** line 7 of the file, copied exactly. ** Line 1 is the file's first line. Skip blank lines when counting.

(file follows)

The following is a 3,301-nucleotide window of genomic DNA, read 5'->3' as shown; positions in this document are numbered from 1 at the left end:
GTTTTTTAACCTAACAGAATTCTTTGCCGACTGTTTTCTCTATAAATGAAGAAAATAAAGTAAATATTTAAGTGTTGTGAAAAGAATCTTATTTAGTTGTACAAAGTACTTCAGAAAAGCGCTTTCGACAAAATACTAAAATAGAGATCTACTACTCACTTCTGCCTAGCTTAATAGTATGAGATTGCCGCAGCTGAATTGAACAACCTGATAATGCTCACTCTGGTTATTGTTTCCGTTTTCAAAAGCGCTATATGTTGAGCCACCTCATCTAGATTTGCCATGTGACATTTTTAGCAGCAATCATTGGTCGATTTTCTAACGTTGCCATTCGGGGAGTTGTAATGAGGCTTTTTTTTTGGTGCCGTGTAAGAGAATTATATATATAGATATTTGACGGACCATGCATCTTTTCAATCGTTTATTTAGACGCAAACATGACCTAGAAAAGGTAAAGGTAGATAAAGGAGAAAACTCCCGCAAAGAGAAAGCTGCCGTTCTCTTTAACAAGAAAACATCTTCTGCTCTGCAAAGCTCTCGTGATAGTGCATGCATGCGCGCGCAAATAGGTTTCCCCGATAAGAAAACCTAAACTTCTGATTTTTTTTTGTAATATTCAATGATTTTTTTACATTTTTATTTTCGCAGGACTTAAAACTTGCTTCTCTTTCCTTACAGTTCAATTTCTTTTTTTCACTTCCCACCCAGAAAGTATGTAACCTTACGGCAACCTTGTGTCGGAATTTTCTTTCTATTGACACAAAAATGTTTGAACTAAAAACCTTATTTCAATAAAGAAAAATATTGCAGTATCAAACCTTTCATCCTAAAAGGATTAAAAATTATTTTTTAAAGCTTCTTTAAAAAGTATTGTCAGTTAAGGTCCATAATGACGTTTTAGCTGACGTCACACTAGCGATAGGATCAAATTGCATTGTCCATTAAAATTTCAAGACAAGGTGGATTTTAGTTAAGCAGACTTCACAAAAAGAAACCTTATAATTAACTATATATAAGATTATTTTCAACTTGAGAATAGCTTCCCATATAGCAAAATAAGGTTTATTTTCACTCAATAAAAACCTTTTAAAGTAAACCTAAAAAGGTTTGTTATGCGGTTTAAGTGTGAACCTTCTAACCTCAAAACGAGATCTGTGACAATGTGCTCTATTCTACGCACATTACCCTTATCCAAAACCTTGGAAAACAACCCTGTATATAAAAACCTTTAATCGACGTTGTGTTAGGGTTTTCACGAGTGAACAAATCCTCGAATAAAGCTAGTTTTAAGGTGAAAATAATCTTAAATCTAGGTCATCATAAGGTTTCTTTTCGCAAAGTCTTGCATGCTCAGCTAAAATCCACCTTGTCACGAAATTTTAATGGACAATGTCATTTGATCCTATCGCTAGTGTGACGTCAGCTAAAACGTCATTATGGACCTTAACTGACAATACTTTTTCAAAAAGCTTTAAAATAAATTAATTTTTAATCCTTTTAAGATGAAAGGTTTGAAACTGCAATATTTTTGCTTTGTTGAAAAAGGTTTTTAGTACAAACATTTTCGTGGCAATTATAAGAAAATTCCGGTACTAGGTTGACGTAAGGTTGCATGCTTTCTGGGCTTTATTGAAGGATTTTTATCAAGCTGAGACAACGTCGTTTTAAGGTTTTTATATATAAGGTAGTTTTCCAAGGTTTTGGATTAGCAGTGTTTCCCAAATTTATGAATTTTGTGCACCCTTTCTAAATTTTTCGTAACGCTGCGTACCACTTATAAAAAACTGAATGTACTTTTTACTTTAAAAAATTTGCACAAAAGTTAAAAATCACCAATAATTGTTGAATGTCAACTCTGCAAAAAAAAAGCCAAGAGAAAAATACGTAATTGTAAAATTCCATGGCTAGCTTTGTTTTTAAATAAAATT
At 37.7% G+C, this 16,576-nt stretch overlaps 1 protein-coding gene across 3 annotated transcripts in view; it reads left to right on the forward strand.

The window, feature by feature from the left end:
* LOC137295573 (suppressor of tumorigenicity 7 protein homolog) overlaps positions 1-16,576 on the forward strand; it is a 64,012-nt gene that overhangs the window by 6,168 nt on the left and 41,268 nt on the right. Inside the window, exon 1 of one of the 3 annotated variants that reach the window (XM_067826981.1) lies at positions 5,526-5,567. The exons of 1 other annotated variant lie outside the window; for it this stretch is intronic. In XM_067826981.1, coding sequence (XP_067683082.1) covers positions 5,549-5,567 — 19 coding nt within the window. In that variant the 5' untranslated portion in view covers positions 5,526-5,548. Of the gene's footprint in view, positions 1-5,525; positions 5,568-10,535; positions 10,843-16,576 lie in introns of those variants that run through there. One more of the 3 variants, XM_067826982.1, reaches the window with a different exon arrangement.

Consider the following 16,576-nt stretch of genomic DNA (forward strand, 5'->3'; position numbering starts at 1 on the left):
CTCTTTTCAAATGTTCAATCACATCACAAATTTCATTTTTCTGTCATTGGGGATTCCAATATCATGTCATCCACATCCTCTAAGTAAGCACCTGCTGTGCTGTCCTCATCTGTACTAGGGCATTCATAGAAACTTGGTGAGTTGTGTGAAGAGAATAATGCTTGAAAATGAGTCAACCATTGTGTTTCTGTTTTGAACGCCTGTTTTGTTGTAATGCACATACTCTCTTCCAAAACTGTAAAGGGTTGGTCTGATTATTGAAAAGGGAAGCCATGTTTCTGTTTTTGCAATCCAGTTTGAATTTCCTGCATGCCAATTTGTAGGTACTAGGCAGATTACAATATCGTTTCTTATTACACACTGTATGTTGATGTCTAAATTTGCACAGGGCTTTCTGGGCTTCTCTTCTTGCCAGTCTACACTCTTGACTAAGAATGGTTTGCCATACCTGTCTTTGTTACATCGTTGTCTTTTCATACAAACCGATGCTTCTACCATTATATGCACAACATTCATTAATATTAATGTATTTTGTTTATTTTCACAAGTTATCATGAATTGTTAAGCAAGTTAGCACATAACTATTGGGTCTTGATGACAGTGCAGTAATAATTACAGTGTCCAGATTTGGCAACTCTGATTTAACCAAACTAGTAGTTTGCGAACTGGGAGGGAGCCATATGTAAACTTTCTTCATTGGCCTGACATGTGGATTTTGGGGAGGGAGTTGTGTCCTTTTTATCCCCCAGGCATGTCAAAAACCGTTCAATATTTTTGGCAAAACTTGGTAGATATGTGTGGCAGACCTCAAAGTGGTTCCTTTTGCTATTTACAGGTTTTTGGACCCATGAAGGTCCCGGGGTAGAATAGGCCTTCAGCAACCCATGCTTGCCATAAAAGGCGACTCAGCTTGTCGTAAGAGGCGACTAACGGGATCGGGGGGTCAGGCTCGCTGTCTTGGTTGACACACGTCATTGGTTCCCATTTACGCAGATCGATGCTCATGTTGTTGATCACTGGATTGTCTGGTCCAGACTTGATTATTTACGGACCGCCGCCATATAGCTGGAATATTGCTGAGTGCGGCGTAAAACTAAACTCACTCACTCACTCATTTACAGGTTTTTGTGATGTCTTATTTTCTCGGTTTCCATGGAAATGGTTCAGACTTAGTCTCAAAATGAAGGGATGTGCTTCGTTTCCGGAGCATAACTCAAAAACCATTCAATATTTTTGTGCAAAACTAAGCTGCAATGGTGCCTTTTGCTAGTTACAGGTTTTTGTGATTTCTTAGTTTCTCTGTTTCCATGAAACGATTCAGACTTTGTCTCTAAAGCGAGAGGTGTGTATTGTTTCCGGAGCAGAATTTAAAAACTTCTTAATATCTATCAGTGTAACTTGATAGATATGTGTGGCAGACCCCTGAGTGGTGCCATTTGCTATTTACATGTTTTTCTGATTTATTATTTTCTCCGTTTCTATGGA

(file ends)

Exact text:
CTCTTTTCAAATGTTCAATCACATCACAAATTTCATTTTTCTGTCATTGGGGATTCCAATATCATGTCATCCACATCCTCTAAGTAAGCACCTGCTGTGCTGTCCTCATCTGTACTAGGGCATTCATAGAAACTTGGTGAGTTGTGTGAAGAGAATAATGCTTGAAAATGAGTCAACCATTGTGTTTCTGTTTTGAACGCCTGTTTTGTTGTAATGCACATACTCTCTTCCAAAACTGTAAAGGGTTGGTCTGATTATTGAAAAGGGAAGCCATGTTTCTGTTTTTGCAATCCAGTTTGAATTTCCTGCATGCCAATTTGTAGGTACTAGGCAGATTACAATATCGTTTCTTATTACACACTGTATGTTGATGTCTAAATTTGCACAGGGCTTTCTGGGCTTCTCTTCTTGCCAGTCTACACTCTTGACTAAGAATGGTTTGCCATACCTGTCTTTGTTACATCGTTGTCTTTTCATACAAACCGATGCTTCTACCATTATATGCACAACATTCATTAATATTAATGTATTTTGTTTATTTTCACAAGTTATCATGAATTGTTAAGCAAGTTAGCACATAACTATTGGGTCTTGATGACAGTGCAGTAATAATTACAGTGTCCAGATTTGGCAACTCTGATTTAACCAAACTAGTAGTTTGCGAACTGGGAGGGAGCCATATGTAAACTTTCTTCATTGGCCTGACATGTGGATTTTGGGGAGGGAGTTGTGTCCTTTTTATCCCCCAGGCATGTCAAAAACCGTTCAATATTTTTGGCAAAACTTGGTAGATATGTGTGGCAGACCTCAAAGTGGTTCCTTTTGCTATTTACAGGTTTTTGGACCCATGAAGGTCCCGGGGTAGAATAGGCCTTCAGCAACCCATGCTTGCCATAAAAGGCGACTCAGCTTGTCGTAAGAGGCGACTAACGGGATCGGGGGGTCAGGCTCGCTGTCTTGGTTGACACACGTCATTGGTTCCCATTTACGCAGATCGATGCTCATGTTGTTGATCACTGGATTGTCTGGTCCAGACTTGATTATTTACGGACCGCCGCCATATAGCTGGAATATTGCTGAGTGCGGCGTAAAACTAAACTCACTCACTCACTCATTTACAGGTTTTTGTGATGTCTTATTTTCTCGGTTTCCATGGAAATGGTTCAGACTTAGTCTCAAAATGAAGGGATGTGCTTCGTTTCCGGAGCATAACTCAAAAACCATTCAATATTTTTGTGCAAAACTAAGCTGCAATGGTGCCTTTTGCTAGTTACAGGTTTTTGTGATTTCTTAGTTTCTCTGTTTCCATGAAACGATTCAGACTTTGTCTCTAAAGCGAGAGGTGTGTATTGTTTCCGGAGCAGAATTTAAAAACTTCTTAATATCTATCAGTGTAACTTGATAGATATGTGTGGCAGACCCCTGAGTGGTGCCATTTGCTATTTACATGTTTTTCTGATTTATTATTTTCTCCGTTTCTATGGA